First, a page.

information collected may be accurate, but it isnot comprehensive because the app was not testedon the population of students for whom the tool isdesigned.Comprehensiveness also means considering allrelevant data about the students who are beingexamined. For example, consider an early-alertsystem that flags at-risk students solely on theirpast grades and demographics. The system mayhave accurate data, but could potentially be missingimportant information such as students’ currentperformance that may be key to determiningwhether they are struggling academically.Beyond being accurate and comprehensive, qualitydata is also timely, derived using consistent toolsand processes, and is well defined.Ensure data are accurately interpreted.Include staff members who are knowledgeableabout your institution’s data and can accuratelyinterpret predictive models derived from thisinformation. It is essential that those analyzingthe data take context into consideration. It is alsoimportant to train faculty so that they can easilyinterpret dashboards that explain how studentsusing adaptive tools are faring in their courses.Lastly, look for ways to ensure that data used solelyfor reporting purposes is sound even though theymay also be included in data sets that are used forpredictive analytics. If institutional researchersare responsible for both compiling data sets forreporting purposes as well as for conductinganalysis for predictive analytics projects, theintegrity of data for reporting should not come intoquestion because information is being used oncampus in innovative ways. Put simply, predictiveanalytics should not diminish the quality of datayour institution is required to report to remain incompliance for federal funding.8Guarantee data privacy.Communicate with students, staff, and others whosedata are collected about their rights, including themethods used to obtain consent to use the data forpredictive analytics and how long the informationwill be stored.3 Make students and staff awarethat their data are going to be used for predictiveanalytics and get consent to use highly sensitiveinformation like health records.Be vigilant that data are well protected so that theinformation does not get into the hands of thosewho intend to misuse it. It is especially importantto protect the data privacy of vulnerable studentgroups, such as high school students who areminors and enrolled in dual-enrollment programs,undocumented students, and students withdisabilities.4In addition, make school policies on ownership ofand access to student and institutional data clear.For example:1. Advisers may have access to analyses of theirstudents’ performance data, and allow studentsto see these only and in a way that encouragesprogress.2. Faculty may be allowed access to only selectiveinformation to enable interventions for studentsin their classes, but they can access all learninganalytics data from learning managementsystems (LMS), adaptive technologies, or otherdigital tools required for class.3. The president and provost may have accessto only high-level analyses of students anddepartment-level data that is devoid ofpersonally identifiable information.4. Enrollment managers and financial aid officersmay have exclusive access to predictiveanalytics of prospective students for recruitingpurposes.EDUCATION POLICY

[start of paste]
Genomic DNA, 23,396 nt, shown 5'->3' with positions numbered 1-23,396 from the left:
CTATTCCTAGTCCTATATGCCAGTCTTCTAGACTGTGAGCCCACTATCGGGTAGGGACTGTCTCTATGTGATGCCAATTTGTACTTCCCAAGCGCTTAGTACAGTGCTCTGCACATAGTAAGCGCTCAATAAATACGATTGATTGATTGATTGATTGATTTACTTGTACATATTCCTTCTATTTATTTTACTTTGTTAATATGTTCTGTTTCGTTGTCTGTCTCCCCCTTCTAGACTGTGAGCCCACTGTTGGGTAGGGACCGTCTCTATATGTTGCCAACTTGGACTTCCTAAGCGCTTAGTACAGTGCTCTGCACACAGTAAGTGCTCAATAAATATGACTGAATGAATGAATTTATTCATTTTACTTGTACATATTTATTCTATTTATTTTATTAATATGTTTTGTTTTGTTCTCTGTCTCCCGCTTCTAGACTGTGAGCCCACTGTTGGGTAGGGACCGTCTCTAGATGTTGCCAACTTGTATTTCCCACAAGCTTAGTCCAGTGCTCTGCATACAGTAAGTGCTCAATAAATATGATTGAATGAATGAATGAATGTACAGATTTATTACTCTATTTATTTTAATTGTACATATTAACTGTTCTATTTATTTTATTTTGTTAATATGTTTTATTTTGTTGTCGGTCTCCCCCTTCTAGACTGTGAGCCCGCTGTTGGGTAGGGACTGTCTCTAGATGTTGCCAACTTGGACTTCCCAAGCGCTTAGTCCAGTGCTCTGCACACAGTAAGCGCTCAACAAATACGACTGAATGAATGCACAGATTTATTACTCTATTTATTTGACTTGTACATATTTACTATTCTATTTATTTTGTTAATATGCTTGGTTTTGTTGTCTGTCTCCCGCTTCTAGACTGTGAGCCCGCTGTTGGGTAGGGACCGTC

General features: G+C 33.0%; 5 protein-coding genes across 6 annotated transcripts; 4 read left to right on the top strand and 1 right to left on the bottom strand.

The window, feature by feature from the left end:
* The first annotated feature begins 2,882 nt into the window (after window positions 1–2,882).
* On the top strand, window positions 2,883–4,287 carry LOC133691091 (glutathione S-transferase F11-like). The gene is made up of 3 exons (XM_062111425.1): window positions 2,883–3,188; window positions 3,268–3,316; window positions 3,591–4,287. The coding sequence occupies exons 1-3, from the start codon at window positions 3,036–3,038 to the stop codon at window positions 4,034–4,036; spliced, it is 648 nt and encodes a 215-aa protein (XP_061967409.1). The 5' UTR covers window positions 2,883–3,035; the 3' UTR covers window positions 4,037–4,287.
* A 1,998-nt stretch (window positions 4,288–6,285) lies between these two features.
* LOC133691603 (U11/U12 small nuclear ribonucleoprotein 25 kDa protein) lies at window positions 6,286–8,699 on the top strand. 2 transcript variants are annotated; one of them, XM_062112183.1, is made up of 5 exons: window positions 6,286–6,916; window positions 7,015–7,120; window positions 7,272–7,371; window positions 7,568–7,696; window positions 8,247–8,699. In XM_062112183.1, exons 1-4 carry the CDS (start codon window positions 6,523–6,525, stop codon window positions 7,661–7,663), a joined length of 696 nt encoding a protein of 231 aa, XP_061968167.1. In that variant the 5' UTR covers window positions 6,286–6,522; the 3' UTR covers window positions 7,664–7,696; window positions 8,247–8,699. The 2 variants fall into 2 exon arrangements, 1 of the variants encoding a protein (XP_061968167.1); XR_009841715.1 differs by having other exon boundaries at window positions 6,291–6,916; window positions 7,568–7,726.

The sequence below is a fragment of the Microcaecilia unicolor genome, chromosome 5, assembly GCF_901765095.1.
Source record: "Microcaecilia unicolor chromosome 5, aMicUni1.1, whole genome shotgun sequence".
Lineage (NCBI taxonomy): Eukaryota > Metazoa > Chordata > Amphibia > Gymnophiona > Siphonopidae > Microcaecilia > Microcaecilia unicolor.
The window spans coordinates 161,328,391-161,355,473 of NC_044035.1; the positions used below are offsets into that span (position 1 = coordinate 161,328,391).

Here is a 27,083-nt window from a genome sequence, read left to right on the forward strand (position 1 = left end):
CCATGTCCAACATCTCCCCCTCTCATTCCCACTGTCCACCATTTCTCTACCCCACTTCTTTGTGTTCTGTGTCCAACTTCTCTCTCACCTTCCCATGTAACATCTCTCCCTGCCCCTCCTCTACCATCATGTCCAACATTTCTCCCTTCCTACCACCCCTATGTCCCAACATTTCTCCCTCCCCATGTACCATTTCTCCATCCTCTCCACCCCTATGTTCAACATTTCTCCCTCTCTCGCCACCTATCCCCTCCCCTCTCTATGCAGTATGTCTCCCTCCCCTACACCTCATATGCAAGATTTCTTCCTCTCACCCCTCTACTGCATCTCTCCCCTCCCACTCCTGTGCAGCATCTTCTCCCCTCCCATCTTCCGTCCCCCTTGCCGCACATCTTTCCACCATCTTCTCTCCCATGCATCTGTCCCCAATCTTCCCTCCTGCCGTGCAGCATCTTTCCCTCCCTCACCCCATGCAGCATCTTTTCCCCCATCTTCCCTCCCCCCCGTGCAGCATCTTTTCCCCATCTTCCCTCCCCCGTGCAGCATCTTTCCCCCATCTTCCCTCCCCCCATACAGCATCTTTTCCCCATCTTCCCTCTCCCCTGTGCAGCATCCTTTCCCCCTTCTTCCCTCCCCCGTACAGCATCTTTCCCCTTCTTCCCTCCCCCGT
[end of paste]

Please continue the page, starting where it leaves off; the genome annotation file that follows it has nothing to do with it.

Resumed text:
5. If students will not be able to see a predictivetool, they should know what their rights are toaccess their data.Monitor data security.Security threats occur without notice. As collegescollect and store more data on students and staff,and more devices that store data on the teachingand learning process are used in classrooms,security becomes an ever more pressing issue.For this reason, schools need to be vigilant about5assessing data privacy and security. Monitoringthreats and risks should be a regular undertaking.Data security requires you and your vendors to havesecurity protocols that adhere to student privacylaws and meet industry best practices.6To keep institutional data secure, involveyour information technology (IT) department.Information security and privacy officers help keepinstitutional data safe. Providing regular training toIT and other staff about keeping these data secureshould be a top priority.Questions to AskBelow are four questions to ask to determine whether your institution is using and maintaining data properly. How do we ensure that the data collected and the collection methodology are appropriate for thequestions we intend to answer or the tools we plan to build? What role will students’ current performance data play in predictive models? What role will qualitative dataplay? How will we get consent to collect student and staff data and analyze it, or is consent not necessary? Isawareness and transparency about how data are used sufficient? How will we safeguard student and institutional data and work to ensure that they are not used—internallyand externally—for non-educational purposes?7Predictive Analytics in Higher Education: Five Guiding Practices for Ethical Use9